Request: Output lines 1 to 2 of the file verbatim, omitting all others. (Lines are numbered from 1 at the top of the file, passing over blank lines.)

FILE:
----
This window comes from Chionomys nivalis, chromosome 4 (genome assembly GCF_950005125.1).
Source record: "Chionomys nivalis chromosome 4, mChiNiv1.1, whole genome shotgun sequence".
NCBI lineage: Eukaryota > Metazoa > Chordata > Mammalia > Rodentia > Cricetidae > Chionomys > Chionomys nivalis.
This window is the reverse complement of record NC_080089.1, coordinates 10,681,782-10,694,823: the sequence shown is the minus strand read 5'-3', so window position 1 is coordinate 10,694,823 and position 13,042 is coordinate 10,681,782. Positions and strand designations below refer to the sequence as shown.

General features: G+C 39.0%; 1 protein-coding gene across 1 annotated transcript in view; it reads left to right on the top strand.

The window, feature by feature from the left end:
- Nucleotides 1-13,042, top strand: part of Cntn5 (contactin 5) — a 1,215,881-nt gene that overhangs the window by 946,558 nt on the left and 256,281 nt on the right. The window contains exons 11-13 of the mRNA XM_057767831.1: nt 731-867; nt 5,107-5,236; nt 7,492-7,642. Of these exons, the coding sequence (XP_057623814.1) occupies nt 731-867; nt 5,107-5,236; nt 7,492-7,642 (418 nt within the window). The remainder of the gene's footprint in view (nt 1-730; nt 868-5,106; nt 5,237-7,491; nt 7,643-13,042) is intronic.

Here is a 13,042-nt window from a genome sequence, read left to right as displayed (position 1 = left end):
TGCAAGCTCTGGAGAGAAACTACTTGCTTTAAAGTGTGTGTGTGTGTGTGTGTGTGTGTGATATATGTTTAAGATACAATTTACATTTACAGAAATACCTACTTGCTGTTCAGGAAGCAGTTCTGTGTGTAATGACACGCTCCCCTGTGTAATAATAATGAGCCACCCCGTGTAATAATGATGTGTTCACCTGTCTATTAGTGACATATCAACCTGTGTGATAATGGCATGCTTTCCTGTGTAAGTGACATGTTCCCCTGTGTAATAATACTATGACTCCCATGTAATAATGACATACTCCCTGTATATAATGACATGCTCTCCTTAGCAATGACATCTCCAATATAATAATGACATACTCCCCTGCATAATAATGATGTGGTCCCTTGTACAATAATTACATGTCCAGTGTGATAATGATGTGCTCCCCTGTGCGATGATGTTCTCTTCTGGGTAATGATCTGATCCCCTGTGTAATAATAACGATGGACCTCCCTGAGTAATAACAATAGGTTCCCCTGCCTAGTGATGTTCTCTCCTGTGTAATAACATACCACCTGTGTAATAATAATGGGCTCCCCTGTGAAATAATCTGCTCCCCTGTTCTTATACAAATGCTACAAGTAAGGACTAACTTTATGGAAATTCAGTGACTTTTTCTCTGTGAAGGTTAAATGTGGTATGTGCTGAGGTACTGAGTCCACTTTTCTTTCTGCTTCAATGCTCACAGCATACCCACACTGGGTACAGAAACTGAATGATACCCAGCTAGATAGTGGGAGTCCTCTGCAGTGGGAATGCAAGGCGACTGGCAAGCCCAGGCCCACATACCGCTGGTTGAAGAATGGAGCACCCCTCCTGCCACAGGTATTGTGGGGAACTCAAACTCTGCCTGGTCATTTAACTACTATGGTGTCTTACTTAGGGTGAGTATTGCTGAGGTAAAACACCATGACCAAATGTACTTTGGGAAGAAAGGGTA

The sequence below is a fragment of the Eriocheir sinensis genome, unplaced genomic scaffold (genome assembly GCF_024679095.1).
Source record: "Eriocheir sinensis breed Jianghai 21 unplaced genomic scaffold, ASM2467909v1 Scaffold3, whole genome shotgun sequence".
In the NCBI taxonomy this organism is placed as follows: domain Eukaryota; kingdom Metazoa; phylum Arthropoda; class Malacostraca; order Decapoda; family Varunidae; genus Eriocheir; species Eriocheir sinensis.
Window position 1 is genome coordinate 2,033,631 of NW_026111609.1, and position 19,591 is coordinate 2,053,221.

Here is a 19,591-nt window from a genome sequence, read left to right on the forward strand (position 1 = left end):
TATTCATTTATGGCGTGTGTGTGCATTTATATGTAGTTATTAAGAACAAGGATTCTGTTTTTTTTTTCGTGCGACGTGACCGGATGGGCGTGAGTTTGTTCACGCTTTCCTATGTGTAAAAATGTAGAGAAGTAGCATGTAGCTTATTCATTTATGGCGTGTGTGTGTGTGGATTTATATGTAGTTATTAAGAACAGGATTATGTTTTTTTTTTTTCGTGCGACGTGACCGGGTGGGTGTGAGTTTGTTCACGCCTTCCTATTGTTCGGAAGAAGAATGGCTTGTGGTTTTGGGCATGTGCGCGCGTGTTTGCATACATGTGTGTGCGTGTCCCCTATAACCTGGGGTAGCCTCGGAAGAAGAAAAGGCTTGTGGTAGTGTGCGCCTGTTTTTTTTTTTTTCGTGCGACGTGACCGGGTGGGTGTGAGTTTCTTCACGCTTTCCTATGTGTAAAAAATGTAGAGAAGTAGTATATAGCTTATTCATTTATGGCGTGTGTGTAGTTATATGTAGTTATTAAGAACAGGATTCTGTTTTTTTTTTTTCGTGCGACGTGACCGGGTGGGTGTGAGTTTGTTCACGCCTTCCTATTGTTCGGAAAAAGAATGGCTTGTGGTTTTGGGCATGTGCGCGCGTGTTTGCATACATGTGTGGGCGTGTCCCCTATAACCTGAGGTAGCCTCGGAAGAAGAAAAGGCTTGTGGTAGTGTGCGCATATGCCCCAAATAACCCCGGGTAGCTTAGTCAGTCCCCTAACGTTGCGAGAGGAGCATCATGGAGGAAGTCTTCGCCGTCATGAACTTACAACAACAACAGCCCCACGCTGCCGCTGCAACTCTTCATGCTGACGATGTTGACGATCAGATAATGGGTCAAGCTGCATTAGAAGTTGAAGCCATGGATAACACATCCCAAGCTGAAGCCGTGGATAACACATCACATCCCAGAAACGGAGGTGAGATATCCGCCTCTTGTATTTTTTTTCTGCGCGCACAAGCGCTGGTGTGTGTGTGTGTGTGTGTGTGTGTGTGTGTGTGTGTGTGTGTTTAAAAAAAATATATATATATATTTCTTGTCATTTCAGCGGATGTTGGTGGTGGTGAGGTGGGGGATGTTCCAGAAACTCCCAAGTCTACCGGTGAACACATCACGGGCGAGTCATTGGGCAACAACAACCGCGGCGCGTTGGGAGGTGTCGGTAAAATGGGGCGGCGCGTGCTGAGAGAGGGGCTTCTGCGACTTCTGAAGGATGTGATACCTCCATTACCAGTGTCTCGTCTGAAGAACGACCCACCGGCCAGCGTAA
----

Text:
This window comes from Chionomys nivalis, chromosome 4 (genome assembly GCF_950005125.1).
Source record: "Chionomys nivalis chromosome 4, mChiNiv1.1, whole genome shotgun sequence".